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The Rays' sudden leap from doormat to contender has started to catch up to them. One of the side effects of winning is that player salaries rise, and Tampa Bay's target payroll for next year is $70 million. So the Rays saved $8 million next year and $24 million overall by dealing Scott Kazmir to the Angels for third baseman Matt Sweeney, lefthander Alex Torres and a player to be named.

Kazmir is a two-time all-star who holds most of the significant Rays pitching records, but he also has a career-worst 5.92 ERA this year and a lot of mileage on his arm for a 25-year-old. The move makes sense for both clubs, though, as the Angels need pitching, they easily can absorb Kazmir's contract and no doubt have noticed his success against potential playoff opponents Boston and New York.

Not only can Tampa Bay use the salary savings to retain Carl Crawford and pay for raises in arbitration, but it also can replace Kazmir with blue-chip prospect Wade Davis. There's also word that the player to be named will the most talented part of the package, perhaps infielder Brandon Wood or righthander Jordan Walden.

    I've noticed that from time to time, a team will spread payments to a draftee over a longer time if he's a two-sport athlete. What determines a two-sport athlete? Does the player actually have to pursue another sport? Many good athletes multiple sports in high school, and the concept of a legitimate chance for a pro career in another sport is vague. Take Donavan Tate for example. If he had planned on concentrating on baseball at North Carolina, would he still have been considered a two-sport athlete? It's a bit confusing.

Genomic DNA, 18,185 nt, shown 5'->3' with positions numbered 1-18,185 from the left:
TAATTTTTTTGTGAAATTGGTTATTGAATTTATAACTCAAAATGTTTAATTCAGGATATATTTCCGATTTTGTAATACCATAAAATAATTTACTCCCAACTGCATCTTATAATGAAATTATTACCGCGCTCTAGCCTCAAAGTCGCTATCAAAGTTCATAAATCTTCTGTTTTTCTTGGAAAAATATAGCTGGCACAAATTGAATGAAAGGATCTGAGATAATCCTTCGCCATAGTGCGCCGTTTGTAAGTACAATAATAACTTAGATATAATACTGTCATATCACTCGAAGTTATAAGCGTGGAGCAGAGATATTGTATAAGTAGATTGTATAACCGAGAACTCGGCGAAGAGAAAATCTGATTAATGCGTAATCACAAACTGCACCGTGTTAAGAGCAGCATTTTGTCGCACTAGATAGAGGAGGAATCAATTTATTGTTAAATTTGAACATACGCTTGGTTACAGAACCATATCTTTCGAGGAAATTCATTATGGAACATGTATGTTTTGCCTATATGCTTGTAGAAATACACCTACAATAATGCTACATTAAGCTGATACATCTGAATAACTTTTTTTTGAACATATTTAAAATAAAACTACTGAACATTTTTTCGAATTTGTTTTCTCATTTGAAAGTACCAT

Aaron Morse
    Portage, Ind.

Almost all draftees sign a standard contract that allows for just four variables: the signing bonus, an optional $2,500 contingency bonus, an incentive bonus plan tied to advancement through the minors and a college scholarship plan. To have his bonus spread over multiple years, a player must sign a major league contract (and immediately be placed on the 40-man roster) or qualify as a two-sport athlete.

Under MLB rules, a club can pay out the bonus for a two-sport athlete over as many as five years. Deciding who qualifies is at the sole discretion of the commissioner's office, and there's no set definition. Joe Mauer and Tate had football scholarships, so they were obvious. But Lastings Milledge gave up football after his sophomore year of high school, and MLB still determined that he was a two-sport athlete. There was no way that Crawford Simmons, the Royals' 14th-round pick this year, could have played both baseball and golf at Georgia Tech because of the concurrent seasons, yet he qualified too.

The commissioner's office has a liberal interpretation of two-sport athletes because the rule allows clubs to reduce the present value of a deal. For instance, the Padres gave Tate a high school-record $6.25 million bonus as the No. 3 overall pick. His contract provides for $1.25 million within 15 days of approval and then $1.5 million, $2 million and $1.5 million on January 10 of each of the next three years, making it worth $5,920,919 in present dollars.